Continuing medical education is an evolution. It is no longer episodic. Providers must look to develop curriculum-based activities. Instead of offering CME activities that connect with learners “15 minutes every once in a while, providers should seek to develop a relationship with learners and build up their skills over time.” CME is incorporating more learner feedback mechanisms, and providers are offering education that is demonstrating higher levels of outcomes. Providers are no longer emphasizing attendance metrics as a measurement of the success of their educational activities. Outcomes from providers are instead showing that physicians can think and problem solve around complex patient cases. Blended learning, collaborative learning, personalized programming, social media-based formats, and use of reflective statements versus post-testing are all regularly being integrated into today’s CME activities. CME can also be used to discuss controversial topics or unorthodox cases. This is where physicians discuss and share what they hear and see and what their patients are asking them about. However, the activities should still provide balanced, evidence-based treatment recommendations.

ACCME’s system is trying to move with providers to allow for greater innovation. The goal is to reduce the number of forms, required signatures and long, laborious processes that prevent providers from hearing about a problem in the morning and developing education that solves it the same afternoon. “We want you to be nimble.” McMahon added that “we tend to over-regulate ourselves.” ACCME is committed to reducing bureaucracy for providers by simplifying requirements and eliminating some of the criteria. If an activity is likely to be evidence-based and balanced, meets real needs and includes problem solving, is assessed appropriately with a practice statement and is commercially independent, then it counts as an accredited/certified activity. Whenever learning is happening, accredited CME is there. “Conversations that happen spontaneously meet real clinical needs if they begin to solve complicated problems in a bigger dimension.” Providers can use a variety of methods (notes/emails) to easily document this process, and ACCME’s website1 has resources to help providers along these lines.

ACCME’s objective is to help providers spend more time on educational development and demonstrating value and less time completing documentation. ACCME continues to work with AMA to have aligned, set criteria. This collaboration seeks to simplify expectations, create a greater alignment with ACCME’s requirements and offer a shared glossary of terms. Providers will benefit from a regulatory system that is more flexible to meet learners’ needs instead of a system that leaves providers feeling restricted by perceived barriers within the accreditation system.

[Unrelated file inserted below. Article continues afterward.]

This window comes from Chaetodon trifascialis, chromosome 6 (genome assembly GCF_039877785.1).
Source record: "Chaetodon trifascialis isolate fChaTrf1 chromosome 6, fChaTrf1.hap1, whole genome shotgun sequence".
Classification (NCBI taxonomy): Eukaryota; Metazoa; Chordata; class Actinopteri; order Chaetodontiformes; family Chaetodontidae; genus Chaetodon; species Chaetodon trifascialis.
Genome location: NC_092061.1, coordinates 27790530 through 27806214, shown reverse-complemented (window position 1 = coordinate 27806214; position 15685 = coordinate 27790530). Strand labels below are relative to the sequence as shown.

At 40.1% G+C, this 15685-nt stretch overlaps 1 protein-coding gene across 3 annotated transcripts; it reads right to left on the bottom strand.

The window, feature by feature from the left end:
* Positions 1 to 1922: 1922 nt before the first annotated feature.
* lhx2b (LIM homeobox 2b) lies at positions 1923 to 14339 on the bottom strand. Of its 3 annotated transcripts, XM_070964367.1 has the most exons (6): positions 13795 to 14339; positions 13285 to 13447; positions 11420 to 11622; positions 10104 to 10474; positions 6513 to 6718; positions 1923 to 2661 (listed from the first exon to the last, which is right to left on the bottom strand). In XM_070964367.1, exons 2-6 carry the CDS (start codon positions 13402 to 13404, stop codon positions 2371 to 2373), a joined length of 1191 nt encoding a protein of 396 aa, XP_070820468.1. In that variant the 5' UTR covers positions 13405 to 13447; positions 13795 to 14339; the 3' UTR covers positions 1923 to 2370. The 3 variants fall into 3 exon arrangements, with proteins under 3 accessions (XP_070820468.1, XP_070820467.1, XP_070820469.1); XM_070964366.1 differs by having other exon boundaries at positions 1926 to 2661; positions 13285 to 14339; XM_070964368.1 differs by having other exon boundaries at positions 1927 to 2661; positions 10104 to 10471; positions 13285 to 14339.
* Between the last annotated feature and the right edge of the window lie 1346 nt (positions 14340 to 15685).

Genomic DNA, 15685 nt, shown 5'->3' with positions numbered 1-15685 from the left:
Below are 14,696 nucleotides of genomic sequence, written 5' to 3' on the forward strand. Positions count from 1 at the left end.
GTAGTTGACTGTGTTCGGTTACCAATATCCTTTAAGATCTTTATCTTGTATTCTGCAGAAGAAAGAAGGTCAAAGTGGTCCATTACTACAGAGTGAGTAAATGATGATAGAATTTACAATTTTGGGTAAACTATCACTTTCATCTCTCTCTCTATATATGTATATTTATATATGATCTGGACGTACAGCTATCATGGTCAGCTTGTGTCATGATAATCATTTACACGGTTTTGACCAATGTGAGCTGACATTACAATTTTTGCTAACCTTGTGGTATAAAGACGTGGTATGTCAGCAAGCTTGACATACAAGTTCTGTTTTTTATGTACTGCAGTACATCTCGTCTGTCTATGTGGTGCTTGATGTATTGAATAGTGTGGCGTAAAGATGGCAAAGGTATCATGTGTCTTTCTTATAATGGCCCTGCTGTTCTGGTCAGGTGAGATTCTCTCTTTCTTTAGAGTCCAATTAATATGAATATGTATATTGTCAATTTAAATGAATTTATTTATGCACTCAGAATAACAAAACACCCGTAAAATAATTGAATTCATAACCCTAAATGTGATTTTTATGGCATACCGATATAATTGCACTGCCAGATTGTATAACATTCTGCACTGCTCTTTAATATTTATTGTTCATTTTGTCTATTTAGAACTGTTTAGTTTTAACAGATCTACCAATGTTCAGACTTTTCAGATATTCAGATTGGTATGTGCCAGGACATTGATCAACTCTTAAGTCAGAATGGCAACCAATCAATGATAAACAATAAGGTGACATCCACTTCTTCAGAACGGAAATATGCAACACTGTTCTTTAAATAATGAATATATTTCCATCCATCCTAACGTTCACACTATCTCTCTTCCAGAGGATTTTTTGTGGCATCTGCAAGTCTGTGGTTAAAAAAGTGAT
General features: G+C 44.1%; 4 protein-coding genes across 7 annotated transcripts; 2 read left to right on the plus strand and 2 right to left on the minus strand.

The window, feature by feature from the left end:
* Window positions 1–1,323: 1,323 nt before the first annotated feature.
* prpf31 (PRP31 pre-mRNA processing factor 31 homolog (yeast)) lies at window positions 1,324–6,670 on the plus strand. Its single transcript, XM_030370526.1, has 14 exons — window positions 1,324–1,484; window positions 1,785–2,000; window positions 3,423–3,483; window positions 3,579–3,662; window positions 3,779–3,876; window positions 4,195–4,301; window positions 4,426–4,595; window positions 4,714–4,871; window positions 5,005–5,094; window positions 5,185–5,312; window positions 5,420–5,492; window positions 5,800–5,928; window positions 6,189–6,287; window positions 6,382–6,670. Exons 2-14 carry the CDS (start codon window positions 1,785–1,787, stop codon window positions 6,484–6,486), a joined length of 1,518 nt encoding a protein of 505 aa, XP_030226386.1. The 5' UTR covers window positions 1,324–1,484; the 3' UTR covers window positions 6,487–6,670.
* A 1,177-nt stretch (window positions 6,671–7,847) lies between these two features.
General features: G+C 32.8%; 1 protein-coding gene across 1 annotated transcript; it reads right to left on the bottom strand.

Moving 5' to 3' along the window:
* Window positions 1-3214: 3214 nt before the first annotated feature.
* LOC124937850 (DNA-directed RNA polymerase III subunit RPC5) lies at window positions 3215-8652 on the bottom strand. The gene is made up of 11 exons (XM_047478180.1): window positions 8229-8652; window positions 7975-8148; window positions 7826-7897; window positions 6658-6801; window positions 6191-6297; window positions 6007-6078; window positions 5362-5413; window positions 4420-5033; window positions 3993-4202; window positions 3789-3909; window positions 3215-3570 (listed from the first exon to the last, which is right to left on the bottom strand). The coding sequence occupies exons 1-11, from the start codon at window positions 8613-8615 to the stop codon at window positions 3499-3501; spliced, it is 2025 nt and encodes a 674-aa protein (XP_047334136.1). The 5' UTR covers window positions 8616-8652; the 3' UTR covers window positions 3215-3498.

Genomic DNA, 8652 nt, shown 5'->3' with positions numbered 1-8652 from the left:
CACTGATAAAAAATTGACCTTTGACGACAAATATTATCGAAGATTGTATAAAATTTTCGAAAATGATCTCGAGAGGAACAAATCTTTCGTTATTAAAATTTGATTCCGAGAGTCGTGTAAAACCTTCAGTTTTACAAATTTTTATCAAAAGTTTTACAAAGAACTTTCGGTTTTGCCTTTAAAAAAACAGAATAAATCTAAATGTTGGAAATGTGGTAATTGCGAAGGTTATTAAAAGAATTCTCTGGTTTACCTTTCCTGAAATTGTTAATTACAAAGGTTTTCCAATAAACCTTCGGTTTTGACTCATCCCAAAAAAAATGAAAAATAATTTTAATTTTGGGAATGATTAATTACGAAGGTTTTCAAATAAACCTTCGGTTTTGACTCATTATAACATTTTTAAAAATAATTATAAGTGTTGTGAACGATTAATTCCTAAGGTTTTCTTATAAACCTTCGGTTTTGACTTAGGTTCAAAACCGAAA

Support for Today’s CME Professionals

CME professionals have a critical set of skills and are able to connect the learner community; deliver evidence-based, independent education; and help with maintenance of certification (MOC), licensure, and credentialing along with the education. CME professionals are adept at

  • educational strategy;
  • accreditation standards;
  • process improvements;
  • credit management;
  • data retrieval; and
  • process improvements.

While physician learners might not fully understand and appreciate the expertise CME professionals possess, ACCME does. McMahon elicited a warm response from the audience when he said, “ACCME loves you. We want you to be able to exercise those skills to have the kind of impact you want to make on your learners.”

ACCME’s Overall Compliance Findings: Positive Trends

ACCME’s 2008-2016 data from 1,316 providers shows progressive growth with an increasing number of providers demonstrating commendation and fewer providers on probation. The primary areas for provider noncompliance are with the Standard for Commercial SupportSM related to inappropriate use of commercial supporters’ employees within CME, disclosing/resolving COI and providing unscientific/ unbalanced clinical recommendations. ACCME’s updated commendation criteria focus on promoting team-based education, addressing public health priorities, achieving outcomes, enhancing physicians’ skills and demonstrating educational leadership. Achieving accreditation with commendation shows the excellence of accredited providers, and ACCME is encouraged by the growing group of providers who are attaining this level of accreditation.